So haben wir als Spieler das nie gesehen, Mario dürfte sein Leben beim Laufen wohl in etwa so wahrnehmen.
Joseph Tsai hat sich eine Super Mario Türklingel gebastelt. Nach zehn Klicks gibt es den 1 UP Sound, nach 100 Klicks den eines Pilzes. Außerdem geht die Tür auf. Wenn da mal dem ein oder anderen beim Klingeln nicht die Geduld vergeht.
Joseph „Rawr“ Thai’s Mario-themed doorbell makes a coin-chime every time its pressed, and increments an LCD counter showing how many coins have been racked up by visitors to the house. Every ten presses, the doorbell plays a 1UP sound, and after 100 presses, it plays a mushroom upgrade chime.
Rawr’s got detailed plans for building your own Mario doorbell.
In the video, I directly manipulate the RAM of Nintendo’s Super Mario Brothers to transform it from a game into a strange instrument. I use two hardware controllers: illucia (a patchbay instrument I designed that lets me connect computer software with cables), and the Soundplane (an amazing multitouch surface by Madrona Labs).
I begin by playing the game as one normally would, just using buttons on illucia.. but I also have access to the game’s memory, so I use the Y axis on the Soundplane to alter the value in the memory address that determines Mario’s Y position onscreen. This is how I make Mario fly and hover during the playthrough.
Also, before I start playing, notice that I flip a switch on illucia. This triggers recording — not video, but actually recording the entire memory state of the NES for each game frame. Because I’m saving the game ~30 times a second (and keeping log of all saves) I’m able to go back to any moment in Mario’s life. Sort of like a Super Mario time machine.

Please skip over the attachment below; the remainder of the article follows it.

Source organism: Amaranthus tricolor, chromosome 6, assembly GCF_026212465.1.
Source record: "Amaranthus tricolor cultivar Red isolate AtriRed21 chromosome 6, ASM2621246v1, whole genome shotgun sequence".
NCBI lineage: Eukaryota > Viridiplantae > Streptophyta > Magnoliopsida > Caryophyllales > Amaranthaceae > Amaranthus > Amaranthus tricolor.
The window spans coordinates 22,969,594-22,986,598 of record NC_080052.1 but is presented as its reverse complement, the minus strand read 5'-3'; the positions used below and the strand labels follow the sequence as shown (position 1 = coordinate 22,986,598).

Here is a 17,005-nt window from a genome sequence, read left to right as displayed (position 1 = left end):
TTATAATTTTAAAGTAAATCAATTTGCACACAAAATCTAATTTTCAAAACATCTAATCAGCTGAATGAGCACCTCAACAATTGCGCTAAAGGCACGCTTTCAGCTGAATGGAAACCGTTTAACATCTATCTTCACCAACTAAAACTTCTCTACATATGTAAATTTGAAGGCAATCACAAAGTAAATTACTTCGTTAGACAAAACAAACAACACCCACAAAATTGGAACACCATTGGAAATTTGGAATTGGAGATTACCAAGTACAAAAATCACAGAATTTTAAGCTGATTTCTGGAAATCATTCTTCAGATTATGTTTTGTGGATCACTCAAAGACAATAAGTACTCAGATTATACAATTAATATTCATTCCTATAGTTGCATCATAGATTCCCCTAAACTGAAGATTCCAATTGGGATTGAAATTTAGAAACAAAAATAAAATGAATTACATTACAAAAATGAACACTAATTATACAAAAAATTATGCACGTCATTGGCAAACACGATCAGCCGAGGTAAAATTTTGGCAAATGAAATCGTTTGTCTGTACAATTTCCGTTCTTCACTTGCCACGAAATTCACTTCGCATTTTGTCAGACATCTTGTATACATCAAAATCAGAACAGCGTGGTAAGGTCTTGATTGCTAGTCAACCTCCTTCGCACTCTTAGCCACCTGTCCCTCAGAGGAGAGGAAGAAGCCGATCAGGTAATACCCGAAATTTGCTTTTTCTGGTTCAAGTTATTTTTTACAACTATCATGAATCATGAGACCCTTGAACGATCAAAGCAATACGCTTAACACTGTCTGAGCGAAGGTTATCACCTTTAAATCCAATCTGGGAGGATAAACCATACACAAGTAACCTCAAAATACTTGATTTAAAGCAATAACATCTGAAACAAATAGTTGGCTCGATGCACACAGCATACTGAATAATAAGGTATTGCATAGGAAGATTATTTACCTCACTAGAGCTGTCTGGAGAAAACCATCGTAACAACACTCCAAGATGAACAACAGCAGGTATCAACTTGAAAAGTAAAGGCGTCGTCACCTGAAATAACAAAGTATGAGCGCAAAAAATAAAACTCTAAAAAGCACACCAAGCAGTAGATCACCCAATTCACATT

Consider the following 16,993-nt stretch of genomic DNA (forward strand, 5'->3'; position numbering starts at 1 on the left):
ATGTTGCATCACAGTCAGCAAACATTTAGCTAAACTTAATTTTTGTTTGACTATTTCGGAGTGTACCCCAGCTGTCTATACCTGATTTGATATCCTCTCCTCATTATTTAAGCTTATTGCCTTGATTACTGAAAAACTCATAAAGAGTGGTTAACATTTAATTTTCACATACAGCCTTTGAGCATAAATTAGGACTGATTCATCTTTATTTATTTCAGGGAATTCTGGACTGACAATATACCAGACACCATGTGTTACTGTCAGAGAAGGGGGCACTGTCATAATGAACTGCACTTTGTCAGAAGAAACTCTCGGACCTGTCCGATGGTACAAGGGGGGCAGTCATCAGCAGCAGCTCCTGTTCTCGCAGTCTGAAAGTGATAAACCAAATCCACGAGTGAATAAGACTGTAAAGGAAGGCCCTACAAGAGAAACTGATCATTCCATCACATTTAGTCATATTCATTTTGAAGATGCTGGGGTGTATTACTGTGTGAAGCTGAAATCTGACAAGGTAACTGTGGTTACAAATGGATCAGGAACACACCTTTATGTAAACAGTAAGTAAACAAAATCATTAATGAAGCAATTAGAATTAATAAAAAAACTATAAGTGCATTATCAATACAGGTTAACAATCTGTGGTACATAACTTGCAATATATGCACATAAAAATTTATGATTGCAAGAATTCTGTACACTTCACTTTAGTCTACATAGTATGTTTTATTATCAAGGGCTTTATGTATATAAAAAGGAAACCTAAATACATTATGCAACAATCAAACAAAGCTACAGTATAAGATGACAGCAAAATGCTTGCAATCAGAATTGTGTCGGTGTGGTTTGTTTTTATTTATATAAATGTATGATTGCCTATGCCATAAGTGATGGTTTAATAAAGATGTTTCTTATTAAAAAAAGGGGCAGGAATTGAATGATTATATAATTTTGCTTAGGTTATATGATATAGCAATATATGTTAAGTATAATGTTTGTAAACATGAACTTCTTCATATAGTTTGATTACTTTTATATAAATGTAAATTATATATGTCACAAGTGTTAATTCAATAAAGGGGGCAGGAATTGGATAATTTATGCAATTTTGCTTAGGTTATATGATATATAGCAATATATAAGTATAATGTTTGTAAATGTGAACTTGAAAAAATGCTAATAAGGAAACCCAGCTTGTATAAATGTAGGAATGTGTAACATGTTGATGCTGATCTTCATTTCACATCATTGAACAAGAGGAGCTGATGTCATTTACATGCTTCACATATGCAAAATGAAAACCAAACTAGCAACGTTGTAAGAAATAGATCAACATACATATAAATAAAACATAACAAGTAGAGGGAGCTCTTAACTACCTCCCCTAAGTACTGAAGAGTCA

So then I use the X-axis of the Soundplane to sweep through the timeline of Mario’s universe. Not only that, but the Soundplane is multitouch, so I use a second finger to specify start and endpoints in a playback loop. This is similar to the way samplers and granular synths work, but for recordings of the entire memory state of the NES rather than audio data. Conceptually, it is like Super Mario meets Groundhog Day. Mario’s universe computer / time machine gets caught in hellish loops.
Then I use illucia to send alien data into Mario’s universe, which makes for all sorts of audiovisual insanity amidst the spacetime loops. I found some memory addresses that produce interesting results, so I use illucia to pump them with unexpected data. This is sort of like circuit bending, but in a protected sandbox – at any point I can revert back to the clean recording of RAM states (aka moments in Mario’s universe).
At that point I try to go back to „playing“ the game, watching Mario navigate a melting world of glitched-out ephemera. Toward the end of the video I use a pair of rubberband mallets on the Soundplane to jump around in Mario’s timeline, all while illucia is left pouring a heavy stream of alien data into Mario’s RAM state. I eventually (accidentally/luckily) land at a place that triggers the game over music, and decide to end the take.